Why Education and Employment Go Hand-in-Hand

In the new movie "Larry Crowne," Tom Hanks plays a Navy veteran who is a manager at one of those big box stores where you can buy bananas, a TV, new tires for your car and a fish tank all under one roof. Although he is something of a superstar employee, he's unceremoniously let go when the company downsizes, and one reason he's given is that he lacks the college education that many other professionals have.

Of course, in magical movie land, Hanks decides to go to community college to get an education and revamp his career. After making friends with a delightful group of students who ride scooters -- because why wouldn't they? -- he develops a crush on his embittered speech teacher, played by Julia Roberts.

You can assume that romantic hilarity ensues. This is, after all, a comedy starring Hanks and Roberts. You'll recall that last year she played a woman who needed to escape the confines of daily life and decided to eat her way through various countries. Along the way she ate and prayed and still looked fantastic. And Hanks managed to make being stranded on a deserted island fun and heartwarming.

In other words, this movie's goal isn't to expose the anguish the average American would feel in this situation. The predicament, however, is all very real for many workers.

Veterans in the Workforce

That Larry Crowne is a veteran who finds himself in a tough professional spot isn't surprising. According to the Bureau of Labor Statistics, "The unemployment rate for veterans who served in the military at any time since September 2001 -- a group referred to as Gulf War-era II veterans -- was 11.5 percent in 2010." (Admittedly, this group of veterans would be of a different generation than Crowne's.) Although the overall employment rate for veterans is approximately the same or slightly better than non-veterans in most categories, younger veterans have a moderately higher unemployment rate than older veterans.

A recent article in the Chicago Sun-Times highlights the plights of many unemployed veterans. It quotes veterans advocates as giving these reasons for the high rate of veteran joblessness:

  • Military culture, language and job skills are not easily translated or understood in the civilian world.
  • Many veterans coming out of the service don't know how to effectively market themselves.
  • Insufficient private-sector involvement in government programs designed to help veterans transition into the civilian workforce."
  • Education and career advancement.

Another significant issue facing workers is education, or a lack thereof. The Lumina Foundation, an education advocacy foundation, has assessed the education level of the current workforce overall and state-by-state, and they found that college degrees will continue to be deciding factors in employment.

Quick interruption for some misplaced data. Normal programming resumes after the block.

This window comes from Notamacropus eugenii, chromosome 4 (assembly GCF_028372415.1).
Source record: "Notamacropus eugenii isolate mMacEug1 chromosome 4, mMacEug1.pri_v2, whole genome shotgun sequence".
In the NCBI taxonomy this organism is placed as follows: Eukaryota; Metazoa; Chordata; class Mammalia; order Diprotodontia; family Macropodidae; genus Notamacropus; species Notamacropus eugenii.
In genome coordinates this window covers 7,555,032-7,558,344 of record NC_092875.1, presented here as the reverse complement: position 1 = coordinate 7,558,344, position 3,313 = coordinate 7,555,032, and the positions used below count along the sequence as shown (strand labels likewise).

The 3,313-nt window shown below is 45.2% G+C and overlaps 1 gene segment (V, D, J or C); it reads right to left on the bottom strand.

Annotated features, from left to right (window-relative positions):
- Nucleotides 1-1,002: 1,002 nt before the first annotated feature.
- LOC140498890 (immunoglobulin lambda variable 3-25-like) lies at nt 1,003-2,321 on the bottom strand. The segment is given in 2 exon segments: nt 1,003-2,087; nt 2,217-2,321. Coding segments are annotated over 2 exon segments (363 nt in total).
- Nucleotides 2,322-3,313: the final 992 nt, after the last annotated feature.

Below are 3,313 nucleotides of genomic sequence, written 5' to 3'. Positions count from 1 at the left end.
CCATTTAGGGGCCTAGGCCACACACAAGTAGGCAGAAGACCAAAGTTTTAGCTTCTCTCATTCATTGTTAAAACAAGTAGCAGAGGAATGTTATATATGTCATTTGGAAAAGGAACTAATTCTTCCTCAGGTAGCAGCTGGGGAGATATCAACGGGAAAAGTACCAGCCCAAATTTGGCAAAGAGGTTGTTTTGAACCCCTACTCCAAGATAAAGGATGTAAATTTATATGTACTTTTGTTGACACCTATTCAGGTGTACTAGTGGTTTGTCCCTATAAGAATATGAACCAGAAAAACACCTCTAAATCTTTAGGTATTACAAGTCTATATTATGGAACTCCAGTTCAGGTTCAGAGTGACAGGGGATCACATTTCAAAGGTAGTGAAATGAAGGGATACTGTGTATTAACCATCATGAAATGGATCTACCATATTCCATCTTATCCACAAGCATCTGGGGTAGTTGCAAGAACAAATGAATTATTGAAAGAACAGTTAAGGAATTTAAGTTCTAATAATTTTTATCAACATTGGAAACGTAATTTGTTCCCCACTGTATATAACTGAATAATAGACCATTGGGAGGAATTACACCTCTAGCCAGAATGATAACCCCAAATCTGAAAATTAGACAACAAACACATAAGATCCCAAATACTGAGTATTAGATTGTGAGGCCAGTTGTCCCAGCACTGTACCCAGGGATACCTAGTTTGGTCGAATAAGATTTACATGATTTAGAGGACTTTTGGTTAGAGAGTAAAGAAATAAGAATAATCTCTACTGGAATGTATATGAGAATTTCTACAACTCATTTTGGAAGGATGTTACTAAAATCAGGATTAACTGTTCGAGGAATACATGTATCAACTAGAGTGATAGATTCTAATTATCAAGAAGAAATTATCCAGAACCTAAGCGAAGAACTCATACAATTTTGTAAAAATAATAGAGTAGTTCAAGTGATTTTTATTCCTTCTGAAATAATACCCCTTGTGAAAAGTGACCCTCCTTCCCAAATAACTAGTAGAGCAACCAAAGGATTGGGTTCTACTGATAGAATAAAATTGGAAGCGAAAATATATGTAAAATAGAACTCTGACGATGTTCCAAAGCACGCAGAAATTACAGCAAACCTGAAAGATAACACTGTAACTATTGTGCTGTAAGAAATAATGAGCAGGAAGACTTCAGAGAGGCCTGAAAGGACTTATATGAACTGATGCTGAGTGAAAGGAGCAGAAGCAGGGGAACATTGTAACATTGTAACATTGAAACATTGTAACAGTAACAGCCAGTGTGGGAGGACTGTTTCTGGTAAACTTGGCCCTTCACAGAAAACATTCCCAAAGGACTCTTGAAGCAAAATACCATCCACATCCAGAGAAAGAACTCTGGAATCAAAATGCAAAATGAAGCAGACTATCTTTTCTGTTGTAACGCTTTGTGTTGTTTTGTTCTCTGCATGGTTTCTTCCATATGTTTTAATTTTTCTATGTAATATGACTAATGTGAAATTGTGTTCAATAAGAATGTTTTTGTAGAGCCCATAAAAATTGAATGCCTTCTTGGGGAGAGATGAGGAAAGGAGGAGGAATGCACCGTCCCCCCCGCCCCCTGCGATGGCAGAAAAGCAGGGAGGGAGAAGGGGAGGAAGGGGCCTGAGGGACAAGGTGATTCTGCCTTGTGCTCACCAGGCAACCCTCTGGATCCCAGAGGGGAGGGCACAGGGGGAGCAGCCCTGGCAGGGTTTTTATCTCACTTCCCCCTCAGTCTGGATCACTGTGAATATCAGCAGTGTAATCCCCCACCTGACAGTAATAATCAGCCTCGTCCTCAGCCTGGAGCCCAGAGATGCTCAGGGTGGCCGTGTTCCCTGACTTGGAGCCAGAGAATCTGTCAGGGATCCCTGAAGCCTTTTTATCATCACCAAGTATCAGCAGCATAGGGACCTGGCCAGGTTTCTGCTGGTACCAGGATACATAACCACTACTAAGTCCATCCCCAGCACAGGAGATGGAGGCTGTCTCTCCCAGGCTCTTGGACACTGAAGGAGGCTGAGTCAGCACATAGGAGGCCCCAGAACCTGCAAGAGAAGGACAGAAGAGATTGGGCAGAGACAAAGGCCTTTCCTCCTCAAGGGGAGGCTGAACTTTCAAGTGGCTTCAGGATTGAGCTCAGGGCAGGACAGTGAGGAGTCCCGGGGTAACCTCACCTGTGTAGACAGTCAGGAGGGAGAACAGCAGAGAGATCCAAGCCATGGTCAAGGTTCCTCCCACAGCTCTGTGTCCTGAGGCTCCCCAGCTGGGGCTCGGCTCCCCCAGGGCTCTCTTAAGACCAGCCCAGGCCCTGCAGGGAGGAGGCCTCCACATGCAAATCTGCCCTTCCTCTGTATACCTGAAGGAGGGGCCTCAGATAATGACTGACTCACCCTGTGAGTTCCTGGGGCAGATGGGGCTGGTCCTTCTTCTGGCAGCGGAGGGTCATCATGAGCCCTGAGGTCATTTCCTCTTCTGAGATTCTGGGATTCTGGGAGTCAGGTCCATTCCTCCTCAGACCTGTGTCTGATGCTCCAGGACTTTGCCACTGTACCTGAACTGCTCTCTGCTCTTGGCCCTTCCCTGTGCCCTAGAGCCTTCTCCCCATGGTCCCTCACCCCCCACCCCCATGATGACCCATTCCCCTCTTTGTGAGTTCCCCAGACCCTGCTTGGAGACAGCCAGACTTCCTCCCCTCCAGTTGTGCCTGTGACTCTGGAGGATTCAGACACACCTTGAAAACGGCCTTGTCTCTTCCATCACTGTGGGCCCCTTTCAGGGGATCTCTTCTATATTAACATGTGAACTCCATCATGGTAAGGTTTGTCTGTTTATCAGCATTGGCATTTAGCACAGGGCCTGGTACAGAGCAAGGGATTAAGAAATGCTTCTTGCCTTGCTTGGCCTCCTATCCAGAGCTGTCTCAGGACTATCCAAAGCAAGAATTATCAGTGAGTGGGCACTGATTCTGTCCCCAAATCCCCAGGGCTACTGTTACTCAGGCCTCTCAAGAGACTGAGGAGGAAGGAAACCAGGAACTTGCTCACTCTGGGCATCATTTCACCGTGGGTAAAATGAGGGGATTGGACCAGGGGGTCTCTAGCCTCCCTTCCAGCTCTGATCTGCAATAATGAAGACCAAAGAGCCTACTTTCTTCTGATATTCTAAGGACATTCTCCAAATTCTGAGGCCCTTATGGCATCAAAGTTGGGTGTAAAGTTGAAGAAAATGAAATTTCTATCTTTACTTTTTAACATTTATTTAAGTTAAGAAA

Recently on PBS's "Nightly Business Report," Jamie Merisotis, the president and CEO of the Lumina Foundation, explained where we're headed as a nation:

The facts show that the number of jobs for workers with high school diplomas is shrinking, rapidly. In many cases, entire industries that employed these workers are vanishing. Lifetime earnings of college graduates are nearly double of high school graduates.

This outlook is mirrored by Dr. Mary B. Hawkins, president of Bellevue University in Bellevue, Neb.:

Higher education is an economic issue when the unemployment rate for people who've never gone to college is almost double what it is for those who have gone to college. It's an issue when nearly eight in 10 new jobs will require workforce training or a higher education by the end of this decade.

That said, workers face serious hurdles when it comes to obtaining a degree: time and money. In the movie, Crowne can afford to go back to school and spend time with his scooter pals. In reality, workers would be panicking about paying for school and finding a babysitter for their children, or about finding another job to offset the cost. Granted, this would have made for a downer of a film.

Some people have been able to overcome the time dilemma with online courses at schools like Bellevue or countless others, which allow for flexible schedules. Some students opt to take a lighter class load so that they can continue to work and earn money.

Even with these options, school is an expensive and time-consuming endeavor that workers, their families -- and maybe even their employers -- probably will continue to struggle with.

To get a clearer picture of where Americans are headed in terms of education, check out this extensive study, which breaks down education attainment state-by-state. It's worth a read to see how the country's workers and your state's workforce looks like, and to evaluate the job-search competition. It might inspire you to hit the books or at least to revamp your résumé and cover letter to emphasize your educational qualifications. (Or maybe you'll meet a teacher who looks just like a movie star and fall in love! If that happens, let us know in the comments section.)

As always, we're interested in your experience. Has a college education been a boost to your career? Do you think employers are demanding a college education as a minimum requirement these days? Have you or anyone you know gone back to school to improve your career prospects?

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